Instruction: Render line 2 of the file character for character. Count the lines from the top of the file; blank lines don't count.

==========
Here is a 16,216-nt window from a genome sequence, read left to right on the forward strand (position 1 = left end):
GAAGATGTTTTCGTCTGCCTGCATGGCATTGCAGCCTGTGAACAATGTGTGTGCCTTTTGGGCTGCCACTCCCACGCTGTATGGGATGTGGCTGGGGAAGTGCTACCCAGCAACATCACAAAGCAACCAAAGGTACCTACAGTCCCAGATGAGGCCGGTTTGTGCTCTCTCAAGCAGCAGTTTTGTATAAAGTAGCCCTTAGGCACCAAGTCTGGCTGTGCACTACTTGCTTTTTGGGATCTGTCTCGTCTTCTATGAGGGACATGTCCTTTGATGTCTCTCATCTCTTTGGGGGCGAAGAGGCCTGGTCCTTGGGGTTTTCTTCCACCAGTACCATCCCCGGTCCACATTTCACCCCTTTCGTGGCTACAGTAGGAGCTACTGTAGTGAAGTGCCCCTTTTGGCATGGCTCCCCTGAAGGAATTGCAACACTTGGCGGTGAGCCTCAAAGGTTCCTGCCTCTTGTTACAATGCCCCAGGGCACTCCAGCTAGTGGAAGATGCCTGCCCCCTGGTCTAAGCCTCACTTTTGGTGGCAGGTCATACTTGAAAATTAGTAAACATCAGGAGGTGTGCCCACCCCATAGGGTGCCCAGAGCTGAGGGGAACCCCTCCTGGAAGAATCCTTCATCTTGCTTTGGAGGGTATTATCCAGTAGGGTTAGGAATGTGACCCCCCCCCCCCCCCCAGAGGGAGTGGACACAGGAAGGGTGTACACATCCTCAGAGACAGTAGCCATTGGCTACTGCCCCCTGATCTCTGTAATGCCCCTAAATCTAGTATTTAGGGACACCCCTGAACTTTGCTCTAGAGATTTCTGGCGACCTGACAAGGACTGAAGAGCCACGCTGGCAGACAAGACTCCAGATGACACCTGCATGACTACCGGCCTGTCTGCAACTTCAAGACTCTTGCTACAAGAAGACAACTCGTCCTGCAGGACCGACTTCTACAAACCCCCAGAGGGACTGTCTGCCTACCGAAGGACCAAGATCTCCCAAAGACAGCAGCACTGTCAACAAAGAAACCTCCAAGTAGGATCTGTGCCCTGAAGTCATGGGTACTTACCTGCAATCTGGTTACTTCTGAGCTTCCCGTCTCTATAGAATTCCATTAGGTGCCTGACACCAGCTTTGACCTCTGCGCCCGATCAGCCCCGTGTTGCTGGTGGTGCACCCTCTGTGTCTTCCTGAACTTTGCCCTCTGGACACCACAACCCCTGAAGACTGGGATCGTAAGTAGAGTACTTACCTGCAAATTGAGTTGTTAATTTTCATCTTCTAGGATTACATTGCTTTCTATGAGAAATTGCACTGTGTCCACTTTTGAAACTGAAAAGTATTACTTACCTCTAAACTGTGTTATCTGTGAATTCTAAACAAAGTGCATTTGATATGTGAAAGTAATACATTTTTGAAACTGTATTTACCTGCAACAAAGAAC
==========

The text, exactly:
GAAGATGTTTTCGTCTGCCTGCATGGCATTGCAGCCTGTGAACAATGTGTGTGCCTTTTGGGCTGCCACTCCCACGCTGTATGGGATGTGGCTGGGGAAGTGCTACCCAGCAACATCACAAAGCAACCAAAGGTACCTACAGTCCCAGATGAGGCCGGTTTGTGCTCTCTCAAGCAGCAGTTTTGTATAAAGTAGCCCTTAGGCACCAAGTCTGGCTGTGCACTACTTGCTTTTTGGGATCTGTCTCGTCTTCTATGAGGGACATGTCCTTTGATGTCTCTCATCTCTTTGGGGGCGAAGAGGCCTGGTCCTTGGGGTTTTCTTCCACCAGTACCATCCCCGGTCCACATTTCACCCCTTTCGTGGCTACAGTAGGAGCTACTGTAGTGAAGTGCCCCTTTTGGCATGGCTCCCCTGAAGGAATTGCAACACTTGGCGGTGAGCCTCAAAGGTTCCTGCCTCTTGTTACAATGCCCCAGGGCACTCCAGCTAGTGGAAGATGCCTGCCCCCTGGTCTAAGCCTCACTTTTGGTGGCAGGTCATACTTGAAAATTAGTAAACATCAGGAGGTGTGCCCACCCCATAGGGTGCCCAGAGCTGAGGGGAACCCCTCCTGGAAGAATCCTTCATCTTGCTTTGGAGGGTATTATCCAGTAGGGTTAGGAATGTGACCCCCCCCCCCCCCCCAGAGGGAGTGGACACAGGAAGGGTGTACACATCCTCAGAGACAGTAGCCATTGGCTACTGCCCCCTGATCTCTGTAATGCCCCTAAATCTAGTATTTAGGGACACCCCTGAACTTTGCTCTAGAGATTTCTGGCGACCTGACAAGGACTGAAGAGCCACGCTGGCAGACAAGACTCCAGATGACACCTGCATGACTACCGGCCTGTCTGCAACTTCAAGACTCTTGCTACAAGAAGACAACTCGTCCTGCAGGACCGACTTCTACAAACCCCCAGAGGGACTGTCTGCCTACCGAAGGACCAAGATCTCCCAAAGACAGCAGCACTGTCAACAAAGAAACCTCCAAGTAGGATCTGTGCCCTGAAGTCATGGGTACTTACCTGCAATCTGGTTACTTCTGAGCTTCCCGTCTCTATAGAATTCCATTAGGTGCCTGACACCAGCTTTGACCTCTGCGCCCGATCAGCCCCGTGTTGCTGGTGGTGCACCCTCTGTGTCTTCCTGAACTTTGCCCTCTGGACACCACAACCCCTGAAGACTGGGATCGTAAGTAGAGTACTTACCTGCAAATTGAGTTGTTAATTTTCATCTTCTAGGATTACATTGCTTTCTATGAGAAATTGCACTGTGTCCACTTTTGAAACTGAAAAGTATTACTTACCTCTAAACTGTGTTATCTGTGAATTCTAAACAAAGTGCATTTGATATGTGAAAGTAATACATTTTTGAAACTGTATTTACCTGCAACAAAGAAC